# Write Higher Order Arrow Functions /solved it but still have a question

Tell us what’s happening:

``````
const realNumberArray = [4, 5.6, -9.8, 3.14, 42, 6, 8.34];
const squareList = (arr) => {
"use strict";
// change code below this line
const positive =realNumberArray.filter(realNumberArray=>
realNumberArray>0 && realNumberArray % 1==0);
const squaredIntegers = positive.map(x=>x*x);

// change code above this line
return squaredIntegers;
};
const squaredIntegers = squareList(realNumberArray);
console.log(squaredIntegers);
``````

User Agent is: `Mozilla/5.0 (Windows NT 6.1) AppleWebKit/537.36 (KHTML, like Gecko) Chrome/67.0.3396.99 Safari/537.36`.

So I solved it like this, but code seems messy and I don’t understand what `const squareList = (arr) => {` at start of the code means. why do they even need arr variable initially when I ended up not using it at all??
Can anyone tidy up my code so that it will look nicer and cleaner?? Thanks!!

Your `squareList` function takes an array as a parameter and transforms this array as an array containing the squared integers.

`const squareList = (arr) => { ... }` means : create a function called square that takes an array as a parameter

You’ve done a little mistake. It shouldn’t be `realNumberArray` but `arr`.
In fact, the goal of that function is to be reusable.

Here is a cleaner version :

``````const realNumberArray = [4, 5.6, -9.8, 3.14, 42, 6, 8.34];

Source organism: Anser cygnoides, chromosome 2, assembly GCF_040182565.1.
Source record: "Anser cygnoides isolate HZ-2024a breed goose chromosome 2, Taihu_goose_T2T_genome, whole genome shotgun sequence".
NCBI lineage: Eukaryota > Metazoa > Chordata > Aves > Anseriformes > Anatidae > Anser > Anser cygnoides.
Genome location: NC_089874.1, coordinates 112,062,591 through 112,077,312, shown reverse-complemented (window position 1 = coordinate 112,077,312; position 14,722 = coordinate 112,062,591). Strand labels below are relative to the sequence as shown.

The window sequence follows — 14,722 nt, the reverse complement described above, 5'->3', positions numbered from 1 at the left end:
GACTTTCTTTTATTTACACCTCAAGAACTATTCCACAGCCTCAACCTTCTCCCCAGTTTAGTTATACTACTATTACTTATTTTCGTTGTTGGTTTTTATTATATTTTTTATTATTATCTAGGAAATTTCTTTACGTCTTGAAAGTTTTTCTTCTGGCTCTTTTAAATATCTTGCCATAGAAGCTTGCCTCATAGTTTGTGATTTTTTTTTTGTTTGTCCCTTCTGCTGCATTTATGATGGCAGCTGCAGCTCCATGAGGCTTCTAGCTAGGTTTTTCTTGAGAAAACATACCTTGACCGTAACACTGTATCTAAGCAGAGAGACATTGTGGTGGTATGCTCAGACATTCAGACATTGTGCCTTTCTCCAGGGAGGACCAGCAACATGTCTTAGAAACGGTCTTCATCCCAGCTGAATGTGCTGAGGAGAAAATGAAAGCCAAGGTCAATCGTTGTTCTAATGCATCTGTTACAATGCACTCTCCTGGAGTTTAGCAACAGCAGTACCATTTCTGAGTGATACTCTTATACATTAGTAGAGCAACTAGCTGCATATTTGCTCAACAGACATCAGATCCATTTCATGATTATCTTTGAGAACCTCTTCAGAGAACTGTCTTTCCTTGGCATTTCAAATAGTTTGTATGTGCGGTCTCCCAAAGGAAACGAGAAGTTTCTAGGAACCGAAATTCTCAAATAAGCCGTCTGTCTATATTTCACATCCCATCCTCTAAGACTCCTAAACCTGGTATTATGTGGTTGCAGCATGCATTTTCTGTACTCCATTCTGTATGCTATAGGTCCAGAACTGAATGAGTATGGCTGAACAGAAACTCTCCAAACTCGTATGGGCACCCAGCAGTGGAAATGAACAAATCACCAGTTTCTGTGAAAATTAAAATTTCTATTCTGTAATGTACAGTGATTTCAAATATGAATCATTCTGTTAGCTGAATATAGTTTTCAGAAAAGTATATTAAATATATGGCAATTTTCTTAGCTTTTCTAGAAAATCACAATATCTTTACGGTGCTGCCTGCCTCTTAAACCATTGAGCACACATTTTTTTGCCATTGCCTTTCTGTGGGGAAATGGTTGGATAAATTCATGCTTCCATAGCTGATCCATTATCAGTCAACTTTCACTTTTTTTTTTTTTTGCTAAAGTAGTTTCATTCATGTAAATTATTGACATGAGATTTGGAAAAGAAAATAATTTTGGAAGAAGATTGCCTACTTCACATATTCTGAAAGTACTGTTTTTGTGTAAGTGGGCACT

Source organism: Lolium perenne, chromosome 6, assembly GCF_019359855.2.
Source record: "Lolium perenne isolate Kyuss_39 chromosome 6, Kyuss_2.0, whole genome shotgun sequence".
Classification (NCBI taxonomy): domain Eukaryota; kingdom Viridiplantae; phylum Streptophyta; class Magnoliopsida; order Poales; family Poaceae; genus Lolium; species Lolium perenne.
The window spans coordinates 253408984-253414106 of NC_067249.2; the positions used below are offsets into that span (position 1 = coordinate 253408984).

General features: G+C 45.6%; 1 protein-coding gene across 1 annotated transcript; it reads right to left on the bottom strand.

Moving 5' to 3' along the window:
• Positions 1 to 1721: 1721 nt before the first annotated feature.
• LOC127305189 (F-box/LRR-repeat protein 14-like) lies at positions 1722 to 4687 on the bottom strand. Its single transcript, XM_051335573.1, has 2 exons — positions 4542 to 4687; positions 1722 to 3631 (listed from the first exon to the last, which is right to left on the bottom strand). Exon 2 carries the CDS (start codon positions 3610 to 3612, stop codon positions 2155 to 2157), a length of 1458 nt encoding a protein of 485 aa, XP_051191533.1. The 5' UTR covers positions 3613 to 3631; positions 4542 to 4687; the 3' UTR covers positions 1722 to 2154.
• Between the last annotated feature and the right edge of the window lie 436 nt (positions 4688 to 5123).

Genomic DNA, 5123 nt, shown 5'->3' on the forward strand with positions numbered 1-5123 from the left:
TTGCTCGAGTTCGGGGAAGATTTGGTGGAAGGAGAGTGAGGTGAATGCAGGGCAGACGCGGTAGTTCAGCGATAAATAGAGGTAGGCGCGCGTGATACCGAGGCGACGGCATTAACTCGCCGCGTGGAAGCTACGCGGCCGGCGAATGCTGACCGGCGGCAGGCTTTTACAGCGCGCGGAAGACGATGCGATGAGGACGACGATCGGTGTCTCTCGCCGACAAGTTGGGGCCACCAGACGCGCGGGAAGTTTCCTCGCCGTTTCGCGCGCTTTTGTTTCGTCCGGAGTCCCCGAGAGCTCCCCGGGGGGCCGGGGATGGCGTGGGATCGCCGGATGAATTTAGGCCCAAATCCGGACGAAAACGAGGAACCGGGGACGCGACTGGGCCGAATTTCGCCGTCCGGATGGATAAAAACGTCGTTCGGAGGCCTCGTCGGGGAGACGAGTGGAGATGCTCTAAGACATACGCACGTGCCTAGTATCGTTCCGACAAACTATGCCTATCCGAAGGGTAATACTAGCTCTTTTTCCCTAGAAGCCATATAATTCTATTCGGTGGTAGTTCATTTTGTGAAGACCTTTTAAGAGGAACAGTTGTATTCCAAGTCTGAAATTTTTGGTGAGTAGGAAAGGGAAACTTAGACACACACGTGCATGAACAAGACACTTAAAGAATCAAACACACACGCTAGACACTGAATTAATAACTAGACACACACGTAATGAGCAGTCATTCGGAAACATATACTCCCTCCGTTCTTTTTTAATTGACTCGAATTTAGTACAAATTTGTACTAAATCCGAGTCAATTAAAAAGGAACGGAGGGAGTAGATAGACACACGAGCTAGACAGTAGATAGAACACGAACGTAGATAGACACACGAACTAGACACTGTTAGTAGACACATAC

const squareList = (arr) => {
"use strict";
// change code below this line
const squaredIntegers = arr.filter(number => number > 0 && number % 1 === 0)
.map(number => number*number);
// change code above this line
return squaredIntegers;
};
const squaredIntegers = squareList(realNumberArray);
``````

I just replaced `realNumberArray` with `arr` and chained the array methods.

3 Likes

THank you so much!!
I didn’t know that I can combine those two filter and map arrow functions with dot as well.
Btw, in the last line,
`const squrardIntegers = squareList(realNumberArray);`
I don’t quite get this. Can we just test the function like
`squareList (realNumberArray);` ?
since it will return `squaredIntegers`.
Also, I don’t understand where `number` came from. Shouldn’t it be `array` to be reusable? or are you making new parameter for the sake of reusabiility?
So either number or x in this line below,

``````const squaredIntegers = arr.filter(number => number > 0 && number % 1 === 0)
.map(number => number*number);
``````

are we making new local parameter inside of squaredIntegers function? I found it it works when I put x or y instead of number.